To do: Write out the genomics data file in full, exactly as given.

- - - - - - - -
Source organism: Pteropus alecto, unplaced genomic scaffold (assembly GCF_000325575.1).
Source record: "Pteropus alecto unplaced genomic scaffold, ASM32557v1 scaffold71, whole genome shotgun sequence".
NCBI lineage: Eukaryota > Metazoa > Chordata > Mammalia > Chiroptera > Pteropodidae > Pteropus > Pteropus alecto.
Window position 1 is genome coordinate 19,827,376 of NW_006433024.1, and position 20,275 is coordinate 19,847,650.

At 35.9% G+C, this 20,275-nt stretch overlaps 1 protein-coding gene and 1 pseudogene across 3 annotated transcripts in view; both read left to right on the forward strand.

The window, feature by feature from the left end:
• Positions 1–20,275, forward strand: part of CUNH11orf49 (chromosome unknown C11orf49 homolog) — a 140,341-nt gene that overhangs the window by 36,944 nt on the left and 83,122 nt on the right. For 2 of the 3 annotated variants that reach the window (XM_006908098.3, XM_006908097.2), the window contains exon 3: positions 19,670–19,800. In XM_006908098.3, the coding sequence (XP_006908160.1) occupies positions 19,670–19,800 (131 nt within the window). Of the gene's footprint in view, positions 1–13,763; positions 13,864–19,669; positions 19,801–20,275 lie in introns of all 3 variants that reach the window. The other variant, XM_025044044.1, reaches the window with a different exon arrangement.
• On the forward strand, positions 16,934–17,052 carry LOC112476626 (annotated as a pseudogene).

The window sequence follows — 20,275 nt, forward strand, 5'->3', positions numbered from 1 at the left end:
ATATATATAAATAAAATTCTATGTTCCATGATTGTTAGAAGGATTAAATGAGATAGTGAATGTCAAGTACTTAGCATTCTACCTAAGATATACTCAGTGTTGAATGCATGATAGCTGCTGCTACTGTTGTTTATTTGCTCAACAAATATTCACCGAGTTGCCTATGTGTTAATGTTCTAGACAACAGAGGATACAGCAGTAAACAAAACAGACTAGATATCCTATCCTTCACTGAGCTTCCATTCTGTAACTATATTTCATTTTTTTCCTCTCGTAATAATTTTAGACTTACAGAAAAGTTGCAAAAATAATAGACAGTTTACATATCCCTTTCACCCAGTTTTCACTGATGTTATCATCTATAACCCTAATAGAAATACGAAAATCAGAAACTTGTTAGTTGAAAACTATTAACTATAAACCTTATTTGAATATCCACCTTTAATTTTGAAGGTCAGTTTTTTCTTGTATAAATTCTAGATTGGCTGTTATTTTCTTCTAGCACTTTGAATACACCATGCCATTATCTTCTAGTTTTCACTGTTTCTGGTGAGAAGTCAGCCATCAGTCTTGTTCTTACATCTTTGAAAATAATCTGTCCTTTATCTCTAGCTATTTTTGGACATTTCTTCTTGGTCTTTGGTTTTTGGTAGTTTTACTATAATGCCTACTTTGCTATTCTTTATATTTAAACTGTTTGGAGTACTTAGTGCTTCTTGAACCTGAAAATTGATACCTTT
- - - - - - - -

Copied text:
Source organism: Pteropus alecto, unplaced genomic scaffold (assembly GCF_000325575.1).
Source record: "Pteropus alecto unplaced genomic scaffold, ASM32557v1 scaffold71, whole genome shotgun sequence".
NCBI lineage: Eukaryota > Metazoa > Chordata > Mammalia > Chiroptera > Pteropodidae > Pteropus > Pteropus alecto.
Window position 1 is genome coordinate 19,827,376 of NW_006433024.1, and position 20,275 is coordinate 19,847,650.

At 35.9% G+C, this 20,275-nt stretch overlaps 1 protein-coding gene and 1 pseudogene across 3 annotated transcripts in view; both read left to right on the forward strand.

The window, feature by feature from the left end:
• Positions 1–20,275, forward strand: part of CUNH11orf49 (chromosome unknown C11orf49 homolog) — a 140,341-nt gene that overhangs the window by 36,944 nt on the left and 83,122 nt on the right. For 2 of the 3 annotated variants that reach the window (XM_006908098.3, XM_006908097.2), the window contains exon 3: positions 19,670–19,800. In XM_006908098.3, the coding sequence (XP_006908160.1) occupies positions 19,670–19,800 (131 nt within the window). Of the gene's footprint in view, positions 1–13,763; positions 13,864–19,669; positions 19,801–20,275 lie in introns of all 3 variants that reach the window. The other variant, XM_025044044.1, reaches the window with a different exon arrangement.
• On the forward strand, positions 16,934–17,052 carry LOC112476626 (annotated as a pseudogene).

The window sequence follows — 20,275 nt, forward strand, 5'->3', positions numbered from 1 at the left end:
ATATATATAAATAAAATTCTATGTTCCATGATTGTTAGAAGGATTAAATGAGATAGTGAATGTCAAGTACTTAGCATTCTACCTAAGATATACTCAGTGTTGAATGCATGATAGCTGCTGCTACTGTTGTTTATTTGCTCAACAAATATTCACCGAGTTGCCTATGTGTTAATGTTCTAGACAACAGAGGATACAGCAGTAAACAAAACAGACTAGATATCCTATCCTTCACTGAGCTTCCATTCTGTAACTATATTTCATTTTTTTCCTCTCGTAATAATTTTAGACTTACAGAAAAGTTGCAAAAATAATAGACAGTTTACATATCCCTTTCACCCAGTTTTCACTGATGTTATCATCTATAACCCTAATAGAAATACGAAAATCAGAAACTTGTTAGTTGAAAACTATTAACTATAAACCTTATTTGAATATCCACCTTTAATTTTGAAGGTCAGTTTTTTCTTGTATAAATTCTAGATTGGCTGTTATTTTCTTCTAGCACTTTGAATACACCATGCCATTATCTTCTAGTTTTCACTGTTTCTGGTGAGAAGTCAGCCATCAGTCTTGTTCTTACATCTTTGAAAATAATCTGTCCTTTATCTCTAGCTATTTTTGGACATTTCTTCTTGGTCTTTGGTTTTTGGTAGTTTTACTATAATGCCTACTTTGCTATTCTTTATATTTAAACTGTTTGGAGTACTTAGTGCTTCTTGAACCTGAAAATTGATACCTTT